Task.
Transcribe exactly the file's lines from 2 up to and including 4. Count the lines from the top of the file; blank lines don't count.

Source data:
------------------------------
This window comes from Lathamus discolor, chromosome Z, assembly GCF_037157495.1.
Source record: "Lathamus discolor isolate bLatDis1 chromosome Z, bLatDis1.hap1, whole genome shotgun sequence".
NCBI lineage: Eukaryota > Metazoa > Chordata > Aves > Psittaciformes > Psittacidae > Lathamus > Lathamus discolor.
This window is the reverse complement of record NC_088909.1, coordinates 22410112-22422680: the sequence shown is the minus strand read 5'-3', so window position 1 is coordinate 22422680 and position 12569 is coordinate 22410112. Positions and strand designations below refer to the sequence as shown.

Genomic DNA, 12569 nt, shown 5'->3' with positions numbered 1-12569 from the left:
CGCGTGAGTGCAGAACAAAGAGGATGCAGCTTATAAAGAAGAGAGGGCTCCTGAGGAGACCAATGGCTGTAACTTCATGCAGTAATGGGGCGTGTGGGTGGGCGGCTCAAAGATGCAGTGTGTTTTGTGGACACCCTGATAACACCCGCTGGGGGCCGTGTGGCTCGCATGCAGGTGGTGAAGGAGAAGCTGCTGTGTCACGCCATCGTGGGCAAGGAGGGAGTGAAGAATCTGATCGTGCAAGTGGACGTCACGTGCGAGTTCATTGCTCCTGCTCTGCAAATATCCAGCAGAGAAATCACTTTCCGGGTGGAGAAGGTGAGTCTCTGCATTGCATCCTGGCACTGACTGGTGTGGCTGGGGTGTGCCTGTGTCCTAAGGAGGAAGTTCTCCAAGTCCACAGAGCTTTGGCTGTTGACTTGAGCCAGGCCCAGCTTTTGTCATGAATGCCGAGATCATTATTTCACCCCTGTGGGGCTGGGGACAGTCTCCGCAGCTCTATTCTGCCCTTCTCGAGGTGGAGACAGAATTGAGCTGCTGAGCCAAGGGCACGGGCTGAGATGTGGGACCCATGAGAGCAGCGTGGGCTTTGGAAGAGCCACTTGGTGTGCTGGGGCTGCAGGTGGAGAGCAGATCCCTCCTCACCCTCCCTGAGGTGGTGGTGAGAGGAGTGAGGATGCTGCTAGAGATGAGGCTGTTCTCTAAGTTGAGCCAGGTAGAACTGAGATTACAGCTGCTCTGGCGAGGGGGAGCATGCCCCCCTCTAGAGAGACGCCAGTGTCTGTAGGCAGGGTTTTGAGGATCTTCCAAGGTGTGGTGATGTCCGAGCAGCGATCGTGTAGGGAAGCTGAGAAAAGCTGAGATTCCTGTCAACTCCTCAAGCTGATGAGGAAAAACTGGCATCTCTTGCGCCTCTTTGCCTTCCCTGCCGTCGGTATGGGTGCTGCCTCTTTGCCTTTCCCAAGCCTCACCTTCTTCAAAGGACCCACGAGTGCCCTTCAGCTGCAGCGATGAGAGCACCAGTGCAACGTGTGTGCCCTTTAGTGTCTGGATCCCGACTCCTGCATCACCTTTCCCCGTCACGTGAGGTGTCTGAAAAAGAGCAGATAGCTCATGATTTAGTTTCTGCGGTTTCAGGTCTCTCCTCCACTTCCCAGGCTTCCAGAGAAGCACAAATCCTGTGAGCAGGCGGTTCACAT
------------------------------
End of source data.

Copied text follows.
Source record: "Lathamus discolor isolate bLatDis1 chromosome Z, bLatDis1.hap1, whole genome shotgun sequence".
NCBI lineage: Eukaryota > Metazoa > Chordata > Aves > Psittaciformes > Psittacidae > Lathamus > Lathamus discolor.
This window is the reverse complement of record NC_088909.1, coordinates 22410112-22422680: the sequence shown is the minus strand read 5'-3', so window position 1 is coordinate 22422680 and position 12569 is coordinate 22410112. Positions and strand designations below refer to the sequence as shown.